Atrial fibrillation (Afib or AF) is the most common type of heart problem. In fact, the American Heart Association estimates that about 2.7 million people are living with Afib. If you or someone you care about has Afib, then you may be concerned about the day-to-day challenges that come with managing Afib. You may also be worried about the risks that accompany Afib, including increased likelihood for developing heart failure or having a stroke.
No doubt, Afib is a heart condition that requires careful management by you and your medical team. Fortunately, today there are a number of ways that Afib can be controlled so that it doesn’t disrupt your life and, for many people, there are medications and other treatment options that can help reduce Afib-related risks. A good place to start is understanding what Afib is and what causes it. Click here to learn about Afib.
Once you understand how the heart is affected during an Afib episode, you’ll probably want to know what can be done to fix or at least manage your Afib. The answer to this question generally depends on how severe your Afib is, how it is affecting your daily life, and how much your Afib is increasing your risk for stroke or other serious complications. It’s very likely your medical team will urge you to make some heart-healthy lifestyle changes and, depending on your situation, they may also recommend medications, a medical procedure or surgery.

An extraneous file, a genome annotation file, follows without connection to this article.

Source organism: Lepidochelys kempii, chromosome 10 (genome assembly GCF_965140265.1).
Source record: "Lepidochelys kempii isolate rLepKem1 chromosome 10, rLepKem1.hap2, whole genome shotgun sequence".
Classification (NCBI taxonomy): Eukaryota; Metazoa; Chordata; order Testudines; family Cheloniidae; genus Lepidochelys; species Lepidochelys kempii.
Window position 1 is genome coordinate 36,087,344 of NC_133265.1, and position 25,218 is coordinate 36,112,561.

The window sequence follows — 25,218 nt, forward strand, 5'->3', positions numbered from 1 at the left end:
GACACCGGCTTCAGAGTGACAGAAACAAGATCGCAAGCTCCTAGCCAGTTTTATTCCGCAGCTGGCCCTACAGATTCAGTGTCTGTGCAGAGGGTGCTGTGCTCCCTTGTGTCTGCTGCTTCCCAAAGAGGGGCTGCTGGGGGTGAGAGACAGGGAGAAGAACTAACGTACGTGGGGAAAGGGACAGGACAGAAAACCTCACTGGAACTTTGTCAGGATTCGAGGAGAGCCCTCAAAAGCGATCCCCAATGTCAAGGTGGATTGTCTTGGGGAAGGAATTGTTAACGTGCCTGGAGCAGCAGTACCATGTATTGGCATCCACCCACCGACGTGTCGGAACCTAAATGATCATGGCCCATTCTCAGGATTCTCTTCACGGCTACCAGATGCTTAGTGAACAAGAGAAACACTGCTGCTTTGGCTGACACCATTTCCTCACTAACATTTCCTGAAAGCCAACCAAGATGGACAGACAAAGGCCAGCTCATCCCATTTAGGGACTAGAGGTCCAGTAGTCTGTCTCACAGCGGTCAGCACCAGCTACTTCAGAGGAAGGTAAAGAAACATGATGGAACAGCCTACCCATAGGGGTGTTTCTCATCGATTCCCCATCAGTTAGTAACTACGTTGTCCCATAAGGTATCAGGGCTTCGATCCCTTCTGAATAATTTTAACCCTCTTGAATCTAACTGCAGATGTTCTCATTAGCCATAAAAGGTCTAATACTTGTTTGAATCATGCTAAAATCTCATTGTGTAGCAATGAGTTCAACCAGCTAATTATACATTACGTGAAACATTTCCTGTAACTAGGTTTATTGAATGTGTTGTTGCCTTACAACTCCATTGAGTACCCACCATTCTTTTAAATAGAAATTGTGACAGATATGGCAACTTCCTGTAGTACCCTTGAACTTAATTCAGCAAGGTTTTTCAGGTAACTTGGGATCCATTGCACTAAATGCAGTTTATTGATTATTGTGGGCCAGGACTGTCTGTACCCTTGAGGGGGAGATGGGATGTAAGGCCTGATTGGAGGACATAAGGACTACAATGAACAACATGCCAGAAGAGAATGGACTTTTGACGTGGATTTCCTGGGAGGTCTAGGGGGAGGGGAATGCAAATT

Lifestyle Changes for Managing Atrial Fibrillation
In addition to receiving medical care, you can do your part to help manage Afib by making the changes to your lifestyle that can help ensure good heart health.
- Eating a healthy diet: A heart-healthy diet is rich in fruits, vegetables and whole grains. It is limited in salt and solid fats. Your healthcare team may suggest working with a dietician or nutritionist to develop an eating plan. You can use the resources on this website to help you get off to a good start.
- Get to a healthy weight and stay there: People who are overweight or obese are greater risk for many heart-related problems. Your medical team can help determine what weight to strive for and help you develop a plan for reaching it.
- Include physical activity in every day: Getting regular exercise is one of the keys to heart health. Most doctors recommend incorporating more movement into daily life, such as taking the steps rather than an elevator or escalator. Be sure to check with your doctor before embarking on any exercise plan. Tips for getting physically active can be found in the SecondsCount Physical Activity, Exercise & Your Heart Center.
- Quit smoking: Tobacco use is one of the leading causes of heart health problems. If you don’t smoke, don’t start. If you do smoke, now’s the time to quit. You can learn more about quitting smoking on this website. Your healthcare team is a great resource you can use to help you succeed. Talk with your doctors and nurses about quitting!